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relish

[rel-ish] /ˈrɛl ɪʃ/
noun
1.
liking or enjoyment of the taste of something.
2.
pleasurable appreciation of anything; liking:
He has no relish for obscene jokes.
3.
Cookery.
  1. something savory or appetizing added to a meal, as pickles or olives.
  2. a sweet pickle made of various vegetables, usually chopped or minced.
  3. an appetizer or hors d'oeuvre.
4.
a pleasing or appetizing flavor.
5.
a pleasing or enjoyable quality.
6.
a taste or flavor.
7.
a smack, trace, or touch of something.
verb (used with object)
8.
to take pleasure in; like; enjoy:
I don't relish the long drive home.
9.
to make pleasing to the taste.
10.
to like the taste of.
verb (used without object)
11.
to have taste or flavor.
12.
to be agreeable.
Origin
1520-1530
1520-30; alteration of Middle English reles aftertaste, scent < Old French, variant of relais remainder, that left behind; see release
Related forms
relishable, adjective
relishingly, adverb
self-relish, noun
unrelishable, adjective
unrelished, adjective
unrelishing, adjective
Synonyms
1, 2. gusto, zest. 2. inclination, partiality, predilection, preference. 3. condiment, appetizer. 6. savor. 8. appreciate.
Antonyms
1, 2. distaste, disfavor.
Dictionary.com Unabridged
Based on the Random House Dictionary, © Random House, Inc. 2014.
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British Dictionary definitions for un relishable

relish

/ˈrɛlɪʃ/
verb (transitive)
1.
to savour or enjoy (an experience) to the full
2.
to anticipate eagerly; look forward to
3.
to enjoy the taste or flavour of (food, etc); savour
4.
to give appetizing taste or flavour to (food), by or as if by the addition of pickles or spices
noun
5.
liking or enjoyment, as of something eaten or experienced (esp in the phrase with relish)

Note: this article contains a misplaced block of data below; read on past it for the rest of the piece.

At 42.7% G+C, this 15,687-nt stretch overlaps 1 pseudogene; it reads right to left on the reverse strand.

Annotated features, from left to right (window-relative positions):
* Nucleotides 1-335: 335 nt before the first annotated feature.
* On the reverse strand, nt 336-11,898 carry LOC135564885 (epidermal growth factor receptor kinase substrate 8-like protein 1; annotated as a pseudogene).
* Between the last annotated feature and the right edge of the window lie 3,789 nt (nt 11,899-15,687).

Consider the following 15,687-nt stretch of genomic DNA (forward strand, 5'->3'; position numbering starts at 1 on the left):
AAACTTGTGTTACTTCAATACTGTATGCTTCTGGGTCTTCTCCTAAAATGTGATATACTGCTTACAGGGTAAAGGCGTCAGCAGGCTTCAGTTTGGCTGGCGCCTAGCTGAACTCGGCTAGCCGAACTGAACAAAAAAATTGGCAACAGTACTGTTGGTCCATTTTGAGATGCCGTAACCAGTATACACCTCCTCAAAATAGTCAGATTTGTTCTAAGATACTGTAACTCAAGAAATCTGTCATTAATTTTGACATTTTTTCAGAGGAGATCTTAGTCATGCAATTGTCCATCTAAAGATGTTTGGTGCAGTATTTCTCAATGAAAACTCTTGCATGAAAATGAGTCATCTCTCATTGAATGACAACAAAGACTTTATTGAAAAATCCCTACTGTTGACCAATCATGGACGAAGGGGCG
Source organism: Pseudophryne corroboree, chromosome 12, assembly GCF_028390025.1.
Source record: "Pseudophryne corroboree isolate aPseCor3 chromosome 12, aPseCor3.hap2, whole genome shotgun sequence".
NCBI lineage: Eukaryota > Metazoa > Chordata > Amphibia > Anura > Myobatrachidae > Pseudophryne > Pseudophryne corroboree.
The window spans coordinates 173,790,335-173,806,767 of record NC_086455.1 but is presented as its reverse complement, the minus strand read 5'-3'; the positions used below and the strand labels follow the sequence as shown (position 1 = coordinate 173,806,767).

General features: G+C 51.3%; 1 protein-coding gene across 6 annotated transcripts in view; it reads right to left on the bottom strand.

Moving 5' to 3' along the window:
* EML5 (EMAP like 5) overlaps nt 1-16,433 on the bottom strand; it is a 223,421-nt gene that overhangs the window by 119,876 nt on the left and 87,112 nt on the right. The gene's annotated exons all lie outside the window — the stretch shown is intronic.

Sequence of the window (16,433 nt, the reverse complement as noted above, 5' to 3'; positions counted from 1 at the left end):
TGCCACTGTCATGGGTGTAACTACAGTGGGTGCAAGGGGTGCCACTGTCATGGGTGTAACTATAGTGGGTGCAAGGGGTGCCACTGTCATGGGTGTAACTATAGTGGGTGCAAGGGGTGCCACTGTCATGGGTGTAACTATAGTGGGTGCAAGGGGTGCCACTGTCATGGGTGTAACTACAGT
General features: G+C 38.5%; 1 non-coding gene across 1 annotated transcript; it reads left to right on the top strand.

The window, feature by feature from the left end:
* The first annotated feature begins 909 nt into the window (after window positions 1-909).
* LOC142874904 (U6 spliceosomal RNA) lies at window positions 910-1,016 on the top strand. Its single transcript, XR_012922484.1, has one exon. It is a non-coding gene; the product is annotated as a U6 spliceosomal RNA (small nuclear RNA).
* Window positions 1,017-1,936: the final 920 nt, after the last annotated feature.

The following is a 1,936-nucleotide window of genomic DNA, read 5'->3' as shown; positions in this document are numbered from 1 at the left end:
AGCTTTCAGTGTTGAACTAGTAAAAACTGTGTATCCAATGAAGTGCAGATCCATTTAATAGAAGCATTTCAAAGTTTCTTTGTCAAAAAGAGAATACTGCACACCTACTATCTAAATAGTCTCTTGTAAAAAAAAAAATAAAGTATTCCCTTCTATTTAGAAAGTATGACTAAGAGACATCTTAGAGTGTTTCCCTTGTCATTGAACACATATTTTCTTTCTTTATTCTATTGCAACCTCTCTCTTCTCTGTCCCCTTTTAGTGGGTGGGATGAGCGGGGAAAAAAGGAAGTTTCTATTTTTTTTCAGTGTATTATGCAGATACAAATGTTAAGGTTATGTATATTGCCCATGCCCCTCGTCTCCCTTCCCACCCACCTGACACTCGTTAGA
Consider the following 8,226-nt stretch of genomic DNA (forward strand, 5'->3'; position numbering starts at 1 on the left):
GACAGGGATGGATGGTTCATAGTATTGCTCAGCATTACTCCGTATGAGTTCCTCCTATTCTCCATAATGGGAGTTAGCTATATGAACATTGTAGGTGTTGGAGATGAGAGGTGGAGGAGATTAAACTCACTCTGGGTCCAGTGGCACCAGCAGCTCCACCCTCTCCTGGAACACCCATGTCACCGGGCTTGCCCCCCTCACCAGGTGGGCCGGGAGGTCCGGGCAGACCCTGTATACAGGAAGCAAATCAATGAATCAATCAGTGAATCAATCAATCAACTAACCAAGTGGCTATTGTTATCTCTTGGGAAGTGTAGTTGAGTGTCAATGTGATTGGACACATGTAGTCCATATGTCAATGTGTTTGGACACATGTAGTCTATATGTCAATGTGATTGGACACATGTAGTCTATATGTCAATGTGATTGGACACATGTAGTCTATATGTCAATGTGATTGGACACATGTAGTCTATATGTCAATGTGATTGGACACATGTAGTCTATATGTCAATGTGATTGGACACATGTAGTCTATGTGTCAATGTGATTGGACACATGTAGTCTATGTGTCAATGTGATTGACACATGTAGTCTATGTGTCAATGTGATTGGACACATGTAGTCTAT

6.
pleasurable anticipation: he didn't have much relish for the idea
7.
an appetizing or spicy food added to a main dish to enhance its flavour
8.
an appetizing taste or flavour
9.
a zestful trace or touch: there was a certain relish in all his writing
10.
(music) (in English lute, viol, and keyboard music of the 16th and 17th centuries) a trilling ornament, used esp at cadences
Derived Forms
relishable, adjective
Word Origin
C16: from earlier reles aftertaste, from Old French: something remaining, from relaisser to leave behind; see release
Collins English Dictionary - Complete & Unabridged 2012 Digital Edition
© William Collins Sons & Co. Ltd. 1979, 1986 © HarperCollins
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Word Origin and History for un relishable

relish

n.

1520s, "taste, flavor," alteration of reles "scent, taste, aftertaste," (c.1300), from Old French relais, reles, "something remaining, that which is left behind," from relaisser "to leave behind" (see release (v.)). Meaning "enjoyment of the taste or flavor of something" is attested from 1640s. Sense of "condiment, that which imparts flavor" is first recorded 1797. The stuff you put on hot dogs is a sweet green pickle relish.

v.

1560s "give flavor to" (implied in relished), from relish (n.). The transferred sense of "to enjoy, take pleasure in" is from 1590s. Related: Relishing.

Online Etymology Dictionary, © 2010 Douglas Harper
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Encyclopedia Article for un relishable

relish

vegetable side dish that is eaten in small quantities with a blander main dish to pique the appetite by its contrasting texture and spicy or piquant taste. Relishes are frequently finely cut vegetables or fruit in sour, sweet-sour, or spicy sauce. The Indonesian and Malaysian sambal, Indian chutney, achar, and raita, and Korean kimchi are relishes that accompany virtually every meal in their respective cuisines. Lombardy in Italy specializes in mostarda di frutta, a melange of fruits preserved in a sweet syrup, sharp with mustard. In the Pennsylvania Dutch (see Pennsylvania German) cuisine of the United States, "seven sweets and seven sours" traditionally were served, among them many that are favourites throughout the country: pickled cucumbers, onions, beets, crabapples, watermelon rind, and mixtures of chopped vegetables such as piccalilli and chow chow.

Learn more about relish with a free trial on Britannica.com
Encyclopedia Britannica, 2008. Encyclopedia Britannica Online.
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